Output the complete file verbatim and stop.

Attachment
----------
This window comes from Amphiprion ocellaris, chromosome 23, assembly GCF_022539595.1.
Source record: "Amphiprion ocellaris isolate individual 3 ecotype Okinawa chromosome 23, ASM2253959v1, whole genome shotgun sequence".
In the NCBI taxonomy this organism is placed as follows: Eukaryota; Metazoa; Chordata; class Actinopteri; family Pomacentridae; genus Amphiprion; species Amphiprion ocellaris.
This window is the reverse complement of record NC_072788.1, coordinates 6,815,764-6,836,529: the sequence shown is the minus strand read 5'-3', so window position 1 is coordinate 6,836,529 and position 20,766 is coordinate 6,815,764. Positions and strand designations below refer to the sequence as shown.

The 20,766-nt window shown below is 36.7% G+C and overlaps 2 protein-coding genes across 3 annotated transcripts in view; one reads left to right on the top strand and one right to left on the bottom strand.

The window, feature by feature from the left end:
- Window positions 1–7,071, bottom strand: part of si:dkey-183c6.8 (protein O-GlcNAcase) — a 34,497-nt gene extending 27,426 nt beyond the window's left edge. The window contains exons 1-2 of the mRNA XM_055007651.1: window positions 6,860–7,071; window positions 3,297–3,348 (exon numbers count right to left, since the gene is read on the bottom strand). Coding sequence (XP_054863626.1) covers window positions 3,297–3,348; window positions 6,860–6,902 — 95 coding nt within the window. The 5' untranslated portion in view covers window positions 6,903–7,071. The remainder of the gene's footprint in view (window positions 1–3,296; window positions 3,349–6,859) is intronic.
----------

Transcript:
This window comes from Amphiprion ocellaris, chromosome 23, assembly GCF_022539595.1.
Source record: "Amphiprion ocellaris isolate individual 3 ecotype Okinawa chromosome 23, ASM2253959v1, whole genome shotgun sequence".
In the NCBI taxonomy this organism is placed as follows: Eukaryota; Metazoa; Chordata; class Actinopteri; family Pomacentridae; genus Amphiprion; species Amphiprion ocellaris.
This window is the reverse complement of record NC_072788.1, coordinates 6,815,764-6,836,529: the sequence shown is the minus strand read 5'-3', so window position 1 is coordinate 6,836,529 and position 20,766 is coordinate 6,815,764. Positions and strand designations below refer to the sequence as shown.

The 20,766-nt window shown below is 36.7% G+C and overlaps 2 protein-coding genes across 3 annotated transcripts in view; one reads left to right on the top strand and one right to left on the bottom strand.

The window, feature by feature from the left end:
- Window positions 1–7,071, bottom strand: part of si:dkey-183c6.8 (protein O-GlcNAcase) — a 34,497-nt gene extending 27,426 nt beyond the window's left edge. The window contains exons 1-2 of the mRNA XM_055007651.1: window positions 6,860–7,071; window positions 3,297–3,348 (exon numbers count right to left, since the gene is read on the bottom strand). Coding sequence (XP_054863626.1) covers window positions 3,297–3,348; window positions 6,860–6,902 — 95 coding nt within the window. The 5' untranslated portion in view covers window positions 6,903–7,071. The remainder of the gene's footprint in view (window positions 1–3,296; window positions 3,349–6,859) is intronic.